John Han-Chih Chang, MD and Kenneth Blank, MD
Last Modified: November 1, 2001
Dear OncoLink "Ask the Experts,"
I have heard that radiation of the left breast following lumpectomy for DCIS may damage one's heart. Is this true? If so, what are the odds of heart damage for a patient choosing radiation for DCIS?
John Han-Chih Chang, MD and Kenneth Blank, MD, Editorial Assistants for Oncolink, respond:
Thank you for your interest and question.
Anytime radiation is given to the left side of the chest there may be a dose of radiation to the heart. The possible side effects may be:
Radiation to the left breast or chest wall enters at an angle. This significantly minimizes the dose to the heart and lungs. In the past, when the treatment machines and planning systems were not as sophisticated, there were significant amounts of cardiac morbidity as mentioned above. Currently however, in the age of megavoltage machines and 3 dimensional treatment planning, treatment of the left breast has rarely accounted for any cardiac difficulties. The risk of heart damage is difficult to quantify, but in most recent studies, it is well below 5% (some less than 1%). With proper planning, cardiac problems are rarely an issue.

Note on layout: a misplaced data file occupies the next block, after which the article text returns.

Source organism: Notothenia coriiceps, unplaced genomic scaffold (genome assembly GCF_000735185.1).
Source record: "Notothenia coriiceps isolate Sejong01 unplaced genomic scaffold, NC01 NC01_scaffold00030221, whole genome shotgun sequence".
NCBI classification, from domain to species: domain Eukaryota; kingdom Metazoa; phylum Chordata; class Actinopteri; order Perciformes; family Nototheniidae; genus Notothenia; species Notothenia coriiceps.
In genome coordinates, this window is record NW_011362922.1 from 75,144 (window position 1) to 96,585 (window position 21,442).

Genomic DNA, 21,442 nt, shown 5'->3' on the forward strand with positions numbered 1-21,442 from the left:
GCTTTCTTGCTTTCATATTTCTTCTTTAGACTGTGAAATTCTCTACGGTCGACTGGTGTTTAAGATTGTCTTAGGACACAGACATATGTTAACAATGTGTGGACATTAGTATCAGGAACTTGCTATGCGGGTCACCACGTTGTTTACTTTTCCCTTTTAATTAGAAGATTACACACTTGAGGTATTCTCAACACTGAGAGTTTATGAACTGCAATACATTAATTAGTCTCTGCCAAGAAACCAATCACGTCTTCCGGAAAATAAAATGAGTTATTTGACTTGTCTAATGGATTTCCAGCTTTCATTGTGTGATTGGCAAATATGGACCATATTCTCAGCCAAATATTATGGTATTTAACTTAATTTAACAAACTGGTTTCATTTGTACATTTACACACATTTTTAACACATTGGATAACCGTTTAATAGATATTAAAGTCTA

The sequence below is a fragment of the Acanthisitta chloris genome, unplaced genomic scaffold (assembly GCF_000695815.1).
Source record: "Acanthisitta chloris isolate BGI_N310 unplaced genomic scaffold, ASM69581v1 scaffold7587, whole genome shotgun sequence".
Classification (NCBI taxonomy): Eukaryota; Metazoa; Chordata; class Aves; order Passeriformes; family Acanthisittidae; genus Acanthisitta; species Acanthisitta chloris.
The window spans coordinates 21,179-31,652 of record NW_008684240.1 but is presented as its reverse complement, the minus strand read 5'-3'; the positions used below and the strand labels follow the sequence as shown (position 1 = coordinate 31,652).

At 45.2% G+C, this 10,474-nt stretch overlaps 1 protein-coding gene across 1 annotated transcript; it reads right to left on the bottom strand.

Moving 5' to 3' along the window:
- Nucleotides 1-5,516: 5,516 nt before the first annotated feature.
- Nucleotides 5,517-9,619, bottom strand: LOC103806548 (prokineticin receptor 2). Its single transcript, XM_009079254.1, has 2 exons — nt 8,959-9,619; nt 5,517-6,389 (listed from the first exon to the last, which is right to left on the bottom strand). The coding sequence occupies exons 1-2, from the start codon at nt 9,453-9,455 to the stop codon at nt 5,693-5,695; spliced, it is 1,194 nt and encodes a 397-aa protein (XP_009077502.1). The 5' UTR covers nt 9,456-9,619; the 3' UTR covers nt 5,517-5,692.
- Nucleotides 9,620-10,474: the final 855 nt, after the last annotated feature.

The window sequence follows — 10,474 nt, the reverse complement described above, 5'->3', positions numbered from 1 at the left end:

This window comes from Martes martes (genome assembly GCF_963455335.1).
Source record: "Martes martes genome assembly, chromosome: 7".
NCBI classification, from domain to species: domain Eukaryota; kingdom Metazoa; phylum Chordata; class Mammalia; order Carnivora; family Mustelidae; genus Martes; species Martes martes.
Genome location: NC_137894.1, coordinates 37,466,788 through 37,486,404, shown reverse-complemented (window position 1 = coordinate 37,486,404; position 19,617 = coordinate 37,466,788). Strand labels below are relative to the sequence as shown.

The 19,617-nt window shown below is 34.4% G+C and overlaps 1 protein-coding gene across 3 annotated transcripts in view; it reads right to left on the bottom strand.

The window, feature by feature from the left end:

Jan 30, 2015 - It may be possible to prevent cardiomyopathy caused by chemotherapy by obtaining cardiac progenitor cells before initiating treatment and using them for prevention or management of heart failure, according to the findings of a study in rats published online Dec. 28 in Circulation.
Jan 30, 2015